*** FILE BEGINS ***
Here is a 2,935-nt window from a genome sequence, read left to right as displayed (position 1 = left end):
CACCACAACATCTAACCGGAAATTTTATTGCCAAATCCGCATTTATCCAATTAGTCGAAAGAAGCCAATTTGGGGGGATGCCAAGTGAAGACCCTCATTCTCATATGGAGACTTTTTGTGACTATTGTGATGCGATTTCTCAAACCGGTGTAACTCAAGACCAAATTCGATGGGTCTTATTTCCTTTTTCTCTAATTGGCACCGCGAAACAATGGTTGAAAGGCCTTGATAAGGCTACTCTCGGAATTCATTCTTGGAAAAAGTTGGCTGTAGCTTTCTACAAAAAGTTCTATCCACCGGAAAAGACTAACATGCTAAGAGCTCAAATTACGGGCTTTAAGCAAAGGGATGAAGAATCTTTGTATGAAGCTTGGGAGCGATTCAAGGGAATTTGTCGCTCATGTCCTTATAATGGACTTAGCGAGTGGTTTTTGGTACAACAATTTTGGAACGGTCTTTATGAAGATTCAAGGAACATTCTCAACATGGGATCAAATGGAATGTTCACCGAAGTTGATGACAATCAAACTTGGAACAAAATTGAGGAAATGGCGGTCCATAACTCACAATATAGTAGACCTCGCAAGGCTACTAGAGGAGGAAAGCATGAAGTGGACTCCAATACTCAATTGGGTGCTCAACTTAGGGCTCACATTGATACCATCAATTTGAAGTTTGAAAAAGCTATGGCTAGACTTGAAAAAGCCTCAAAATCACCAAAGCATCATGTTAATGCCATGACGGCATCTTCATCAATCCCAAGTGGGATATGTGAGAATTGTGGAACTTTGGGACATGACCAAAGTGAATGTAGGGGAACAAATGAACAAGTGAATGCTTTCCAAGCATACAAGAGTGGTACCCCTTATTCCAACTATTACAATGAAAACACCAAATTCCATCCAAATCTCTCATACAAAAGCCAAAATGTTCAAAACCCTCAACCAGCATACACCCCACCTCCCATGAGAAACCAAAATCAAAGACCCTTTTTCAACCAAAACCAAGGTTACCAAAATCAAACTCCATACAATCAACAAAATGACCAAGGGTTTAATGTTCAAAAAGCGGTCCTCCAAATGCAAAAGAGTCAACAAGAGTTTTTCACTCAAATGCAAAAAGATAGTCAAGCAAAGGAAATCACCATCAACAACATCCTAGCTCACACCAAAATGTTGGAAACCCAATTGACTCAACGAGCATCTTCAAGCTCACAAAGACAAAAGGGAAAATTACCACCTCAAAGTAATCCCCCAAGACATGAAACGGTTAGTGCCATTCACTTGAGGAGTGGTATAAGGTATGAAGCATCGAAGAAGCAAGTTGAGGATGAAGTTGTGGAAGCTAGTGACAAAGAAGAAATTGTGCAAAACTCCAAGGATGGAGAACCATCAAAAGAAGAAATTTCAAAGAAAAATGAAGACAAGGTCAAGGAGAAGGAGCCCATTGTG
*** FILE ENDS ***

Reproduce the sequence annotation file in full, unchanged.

Here is a 2,935-nt window from a genome sequence, read left to right as displayed (position 1 = left end):
CACCACAACATCTAACCGGAAATTTTATTGCCAAATCCGCATTTATCCAATTAGTCGAAAGAAGCCAATTTGGGGGGATGCCAAGTGAAGACCCTCATTCTCATATGGAGACTTTTTGTGACTATTGTGATGCGATTTCTCAAACCGGTGTAACTCAAGACCAAATTCGATGGGTCTTATTTCCTTTTTCTCTAATTGGCACCGCGAAACAATGGTTGAAAGGCCTTGATAAGGCTACTCTCGGAATTCATTCTTGGAAAAAGTTGGCTGTAGCTTTCTACAAAAAGTTCTATCCACCGGAAAAGACTAACATGCTAAGAGCTCAAATTACGGGCTTTAAGCAAAGGGATGAAGAATCTTTGTATGAAGCTTGGGAGCGATTCAAGGGAATTTGTCGCTCATGTCCTTATAATGGACTTAGCGAGTGGTTTTTGGTACAACAATTTTGGAACGGTCTTTATGAAGATTCAAGGAACATTCTCAACATGGGATCAAATGGAATGTTCACCGAAGTTGATGACAATCAAACTTGGAACAAAATTGAGGAAATGGCGGTCCATAACTCACAATATAGTAGACCTCGCAAGGCTACTAGAGGAGGAAAGCATGAAGTGGACTCCAATACTCAATTGGGTGCTCAACTTAGGGCTCACATTGATACCATCAATTTGAAGTTTGAAAAAGCTATGGCTAGACTTGAAAAAGCCTCAAAATCACCAAAGCATCATGTTAATGCCATGACGGCATCTTCATCAATCCCAAGTGGGATATGTGAGAATTGTGGAACTTTGGGACATGACCAAAGTGAATGTAGGGGAACAAATGAACAAGTGAATGCTTTCCAAGCATACAAGAGTGGTACCCCTTATTCCAACTATTACAATGAAAACACCAAATTCCATCCAAATCTCTCATACAAAAGCCAAAATGTTCAAAACCCTCAACCAGCATACACCCCACCTCCCATGAGAAACCAAAATCAAAGACCCTTTTTCAACCAAAACCAAGGTTACCAAAATCAAACTCCATACAATCAACAAAATGACCAAGGGTTTAATGTTCAAAAAGCGGTCCTCCAAATGCAAAAGAGTCAACAAGAGTTTTTCACTCAAATGCAAAAAGATAGTCAAGCAAAGGAAATCACCATCAACAACATCCTAGCTCACACCAAAATGTTGGAAACCCAATTGACTCAACGAGCATCTTCAAGCTCACAAAGACAAAAGGGAAAATTACCACCTCAAAGTAATCCCCCAAGACATGAAACGGTTAGTGCCATTCACTTGAGGAGTGGTATAAGGTATGAAGCATCGAAGAAGCAAGTTGAGGATGAAGTTGTGGAAGCTAGTGACAAAGAAGAAATTGTGCAAAACTCCAAGGATGGAGAACCATCAAAAGAAGAAATTTCAAAGAAAAATGAAGACAAGGTCAAGGAGAAGGAGCCCATTGTG